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Tech Tip: Fuzzy Duplicates & Fuzzy Match


CaseWare IDEA® Version 10 introduced an Advanced Fuzzy Duplicate task, which identifies multiple similar records for up to three selected character fields. The output produces databases, including or excluding fuzzy matches with varying degrees of similarity to detect data entry errors, multiple data conventions for recording information and fraud.
 
This option can be found within the “Analysis” tab and under “Duplicate Key”.
 
Duplicate-Keys
 
The image below showcases the default selections, scanning for COMPANY names with 80% or greater similarity, including exact duplicates.
 
Fuzzy-Match-Keys
This is great for smaller files, but users have found the process to be CPU intensive when scanning files with several thousand of records. In addition, if they pick a percentage too low, they can end up with false positives and must run the process again.
 
Values such as “JOHN SMITH” and “JOHN J SMITH” will have 95% similarity, while “JAMES SMITH” and “JIM SMITH” have an 82% similarity. You should be familiar with your data to determine what similarity degree is best for the analysis.
 
Before IDEA 10.0 introduced “Fuzzy Duplicates”, Audimation developers utilized a different approach that supported files of several thousand records.
 
 
 
In circumstances such as seeking duplicate addresses between a Vendor/Customer database and an employee database or duplicate names within a single database, consider this approach:

  1. APPEND FIELD: PREC_NO to the file or files to be compared.
    1. Type: Numeric
    2. Size: 0 decimal places
    3. Parameter: @PRecNo()
    4. Description: Physical Record Number
  1. ADDRESS COMPARE? APPEND a KEY_FIELD consisting of the leading numbers & the 5 digit ZIP CODE to each file
    1. Type: Character
    2. Size: 50
    3. Parameter: @Str(@JustNumbersLeading( STREET_ADDRESS ),0,0) + “_” + @Left(ZIP_CODE,5)
    4. Description: Leading numbers of Street Address + Zip 5
  1. NAME COMPARE? APPEND a KEY_FIELD consisting of the 1st character of the NAME field
    1. Type: Character
    2. Size: 1
    3. Parameter:  @Left(NAME,1)
    4. Description: 1st character of Vendor or Customer Name
  1. If comparing 1 file against itself – perform a DIRECT EXTRACTION to create a copy for the next step.
  1. Next, use VISUAL CONNECTOR* to join the 2 tables you wish to compare on the KEY_FIELD you added.
  2. Finally, append a field SIMILARITY_DEGREE to compare the 2 values, NAMES or ADDRESSES
    1. Type: Numeric
    2. Size: 4 decimal places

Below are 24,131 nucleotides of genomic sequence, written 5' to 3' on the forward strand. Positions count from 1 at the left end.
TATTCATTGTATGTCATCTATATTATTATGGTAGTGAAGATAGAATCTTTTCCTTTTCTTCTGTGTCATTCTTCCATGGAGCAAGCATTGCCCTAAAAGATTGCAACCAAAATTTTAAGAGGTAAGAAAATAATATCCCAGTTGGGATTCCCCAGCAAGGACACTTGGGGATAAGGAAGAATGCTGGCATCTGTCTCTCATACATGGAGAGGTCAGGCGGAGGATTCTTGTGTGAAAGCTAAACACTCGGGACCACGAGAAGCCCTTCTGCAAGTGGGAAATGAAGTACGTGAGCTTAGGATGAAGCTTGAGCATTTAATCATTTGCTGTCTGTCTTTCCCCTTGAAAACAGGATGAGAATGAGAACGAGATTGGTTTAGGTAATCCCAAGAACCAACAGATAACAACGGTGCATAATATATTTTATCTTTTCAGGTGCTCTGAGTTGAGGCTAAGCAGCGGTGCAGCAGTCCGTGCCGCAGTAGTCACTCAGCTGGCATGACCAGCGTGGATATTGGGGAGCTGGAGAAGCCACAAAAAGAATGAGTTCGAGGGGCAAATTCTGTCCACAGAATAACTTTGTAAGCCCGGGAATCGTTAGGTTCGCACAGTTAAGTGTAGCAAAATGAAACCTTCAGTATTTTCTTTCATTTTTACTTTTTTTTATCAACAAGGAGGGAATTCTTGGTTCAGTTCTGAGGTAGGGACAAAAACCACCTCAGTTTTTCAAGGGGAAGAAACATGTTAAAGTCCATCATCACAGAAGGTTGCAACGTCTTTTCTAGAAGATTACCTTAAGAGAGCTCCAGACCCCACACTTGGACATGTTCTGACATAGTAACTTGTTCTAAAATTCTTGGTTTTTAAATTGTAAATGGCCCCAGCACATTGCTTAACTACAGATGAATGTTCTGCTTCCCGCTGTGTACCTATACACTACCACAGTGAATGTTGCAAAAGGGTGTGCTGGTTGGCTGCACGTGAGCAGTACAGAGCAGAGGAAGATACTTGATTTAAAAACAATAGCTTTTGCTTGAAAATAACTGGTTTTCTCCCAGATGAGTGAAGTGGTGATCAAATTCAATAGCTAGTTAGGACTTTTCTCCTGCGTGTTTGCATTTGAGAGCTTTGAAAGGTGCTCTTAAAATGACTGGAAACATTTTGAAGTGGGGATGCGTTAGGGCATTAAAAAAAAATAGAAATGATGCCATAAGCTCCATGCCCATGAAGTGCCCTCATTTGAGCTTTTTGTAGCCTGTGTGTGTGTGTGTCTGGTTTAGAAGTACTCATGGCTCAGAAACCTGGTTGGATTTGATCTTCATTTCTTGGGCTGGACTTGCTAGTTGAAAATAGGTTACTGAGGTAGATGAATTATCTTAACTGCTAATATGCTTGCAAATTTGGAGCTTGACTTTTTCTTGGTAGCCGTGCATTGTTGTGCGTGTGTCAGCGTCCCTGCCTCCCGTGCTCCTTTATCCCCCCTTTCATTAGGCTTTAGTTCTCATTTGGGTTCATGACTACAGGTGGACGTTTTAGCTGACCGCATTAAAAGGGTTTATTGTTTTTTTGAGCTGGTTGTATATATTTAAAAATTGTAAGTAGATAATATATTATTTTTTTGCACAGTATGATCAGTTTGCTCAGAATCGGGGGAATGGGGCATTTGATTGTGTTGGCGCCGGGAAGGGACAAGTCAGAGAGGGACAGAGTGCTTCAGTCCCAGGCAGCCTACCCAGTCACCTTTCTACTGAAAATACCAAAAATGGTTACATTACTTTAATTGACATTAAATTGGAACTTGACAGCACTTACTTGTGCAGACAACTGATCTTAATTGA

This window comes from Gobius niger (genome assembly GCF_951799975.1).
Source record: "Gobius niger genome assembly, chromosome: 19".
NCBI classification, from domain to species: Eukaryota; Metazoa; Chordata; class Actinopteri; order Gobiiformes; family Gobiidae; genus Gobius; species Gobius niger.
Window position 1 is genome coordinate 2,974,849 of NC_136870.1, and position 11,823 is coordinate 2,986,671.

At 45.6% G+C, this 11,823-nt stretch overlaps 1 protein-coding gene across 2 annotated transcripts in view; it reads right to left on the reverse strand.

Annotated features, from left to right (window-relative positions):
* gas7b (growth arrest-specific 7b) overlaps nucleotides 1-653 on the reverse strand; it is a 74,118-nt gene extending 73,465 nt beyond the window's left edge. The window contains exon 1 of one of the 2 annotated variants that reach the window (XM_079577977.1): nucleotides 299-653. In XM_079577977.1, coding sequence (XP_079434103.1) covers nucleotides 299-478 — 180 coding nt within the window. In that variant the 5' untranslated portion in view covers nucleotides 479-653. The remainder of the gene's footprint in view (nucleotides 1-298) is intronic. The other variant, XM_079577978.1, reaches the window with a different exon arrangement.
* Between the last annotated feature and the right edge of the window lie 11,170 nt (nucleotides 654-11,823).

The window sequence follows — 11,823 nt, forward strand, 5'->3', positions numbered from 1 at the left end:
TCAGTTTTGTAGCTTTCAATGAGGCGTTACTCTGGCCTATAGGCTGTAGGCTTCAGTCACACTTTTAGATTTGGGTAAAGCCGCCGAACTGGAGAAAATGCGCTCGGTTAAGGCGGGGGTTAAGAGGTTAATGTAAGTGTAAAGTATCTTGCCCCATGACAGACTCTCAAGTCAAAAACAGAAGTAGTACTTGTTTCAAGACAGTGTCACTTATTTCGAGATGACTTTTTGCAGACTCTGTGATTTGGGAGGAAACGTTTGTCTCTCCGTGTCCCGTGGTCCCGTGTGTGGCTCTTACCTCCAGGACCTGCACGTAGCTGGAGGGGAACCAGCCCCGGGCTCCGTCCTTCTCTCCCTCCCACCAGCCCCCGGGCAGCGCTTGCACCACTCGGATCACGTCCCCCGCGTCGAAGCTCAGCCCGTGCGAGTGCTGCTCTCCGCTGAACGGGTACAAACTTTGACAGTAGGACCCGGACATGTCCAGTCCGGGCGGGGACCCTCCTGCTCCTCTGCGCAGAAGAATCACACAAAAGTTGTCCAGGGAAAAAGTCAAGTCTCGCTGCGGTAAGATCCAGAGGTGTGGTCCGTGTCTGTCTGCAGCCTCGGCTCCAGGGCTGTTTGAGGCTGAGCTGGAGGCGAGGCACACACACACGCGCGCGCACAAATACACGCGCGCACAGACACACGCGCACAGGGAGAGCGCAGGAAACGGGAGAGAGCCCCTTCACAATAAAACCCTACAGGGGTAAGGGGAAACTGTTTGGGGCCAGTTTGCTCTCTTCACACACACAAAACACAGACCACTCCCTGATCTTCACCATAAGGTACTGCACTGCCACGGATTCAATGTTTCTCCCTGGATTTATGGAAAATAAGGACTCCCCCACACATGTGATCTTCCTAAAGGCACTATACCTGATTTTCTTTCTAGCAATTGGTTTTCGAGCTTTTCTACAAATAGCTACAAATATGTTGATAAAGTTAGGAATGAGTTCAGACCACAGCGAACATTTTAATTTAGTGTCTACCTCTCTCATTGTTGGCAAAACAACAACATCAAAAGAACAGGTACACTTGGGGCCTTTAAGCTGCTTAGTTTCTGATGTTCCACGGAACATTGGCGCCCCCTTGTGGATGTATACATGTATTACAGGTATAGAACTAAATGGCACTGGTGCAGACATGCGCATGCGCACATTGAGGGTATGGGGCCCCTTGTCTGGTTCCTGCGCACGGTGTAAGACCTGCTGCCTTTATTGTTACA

3. Parameter: @SimilarPhrase( NAME_1 ,  NAME_2 ) or @SimilarPhrase( ADDRESS_1 ,  ADDRESS_2 ) **
    4. Description: Fuzzy compare
  1. Use the CRITERIA window to the right under PROPERTIES to filter and determine the best percent value to use. As previously stated, a value somewhere between .82 and .95 will probably work best. Start with SIMILARITY_DEGREE > .82 and apply. Increase the value until you are confident you have eliminated what you might consider “false duplicates”, 1 = 100% match. If comparing 1 file against itself – include:    .AND. PREC_NO < PREC_NO1

Equation Editor

  1. When you have determined the criteria ideal for your data set, perform a DIRECT EXTRACTION to create a table of your “fuzzy matches”.

 
 
SUPPORTING RESOURCES
 
Tech Tip: Understanding Join & Visual Connector

 

IDEA Function: @SimilarPhrase

 

@SimilarPhrase measures the similarity between two specified phrases or Character fields. A phrase can be a character expression split by white space. A phrase can also include multiple words where the internal word sequence is not important. It returns the similarity degree between the two phrases as a numeric value ranging between 0 and 1, up to six decimal places. A similarity degree of 0 indicates that the phrases are completely different and a similarity degree of 1 indicates that they are identical. The higher the numeric value of the similarity degree, the more similar the two strings are.

 

Two phrases are considered identical only if they contain the same words. As mentioned prevously, @SimilarPhrase ignores the internal word sequence in each phrase; therefore, the sequence of the words can be different. For example, “Jupiter planet” and “planet Jupiter” would be considered identical.


Best Practices , Tech Tip



Posted By

By Kris Willison
Kris joined the Professional Services team in January of 2015 as a Solutions Specialist. She has an extensive background in Software and Database Development accumulated from thirty years in IT support with twenty years’ experience in database development, cleanup, audit and migration using Microsoft Access. In her time with Audimation, she has received client praise for her “Top Tier” engagement on Monitor and Scripting projects. Kris enjoys looking at problems from new angles to determine the most efficient means of meeting the clients’ needs. Kris has been breeding/showing purebred Balinese cats since 1972 and Oriental Longhairs since 1996. She also hosts one of the largest online pedigree database sites for Siamese and related breeds with nearly 600 users worldwide.


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